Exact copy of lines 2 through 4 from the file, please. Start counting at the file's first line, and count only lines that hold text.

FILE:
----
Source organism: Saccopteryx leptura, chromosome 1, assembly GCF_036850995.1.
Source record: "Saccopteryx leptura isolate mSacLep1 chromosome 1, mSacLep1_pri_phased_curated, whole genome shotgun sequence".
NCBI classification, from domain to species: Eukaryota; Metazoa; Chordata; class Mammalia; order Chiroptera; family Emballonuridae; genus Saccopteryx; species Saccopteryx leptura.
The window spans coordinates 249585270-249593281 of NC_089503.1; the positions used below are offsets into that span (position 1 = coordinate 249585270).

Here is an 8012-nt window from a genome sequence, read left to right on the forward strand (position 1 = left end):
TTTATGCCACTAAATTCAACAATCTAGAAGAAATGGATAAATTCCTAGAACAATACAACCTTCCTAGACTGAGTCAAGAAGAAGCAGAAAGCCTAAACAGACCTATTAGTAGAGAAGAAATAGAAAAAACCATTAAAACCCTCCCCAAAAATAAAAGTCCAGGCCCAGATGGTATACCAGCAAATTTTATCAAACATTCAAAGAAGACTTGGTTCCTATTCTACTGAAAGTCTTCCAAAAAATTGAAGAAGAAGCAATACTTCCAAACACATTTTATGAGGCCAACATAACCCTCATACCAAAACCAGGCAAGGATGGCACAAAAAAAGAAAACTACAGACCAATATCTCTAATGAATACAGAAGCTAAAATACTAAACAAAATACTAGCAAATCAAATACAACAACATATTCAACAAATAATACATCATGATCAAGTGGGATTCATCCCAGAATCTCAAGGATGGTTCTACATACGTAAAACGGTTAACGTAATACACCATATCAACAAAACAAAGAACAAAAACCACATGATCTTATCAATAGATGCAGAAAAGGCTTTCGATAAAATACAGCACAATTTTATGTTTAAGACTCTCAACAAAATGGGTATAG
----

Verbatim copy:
Source record: "Saccopteryx leptura isolate mSacLep1 chromosome 1, mSacLep1_pri_phased_curated, whole genome shotgun sequence".
NCBI classification, from domain to species: Eukaryota; Metazoa; Chordata; class Mammalia; order Chiroptera; family Emballonuridae; genus Saccopteryx; species Saccopteryx leptura.
The window spans coordinates 249585270-249593281 of NC_089503.1; the positions used below are offsets into that span (position 1 = coordinate 249585270).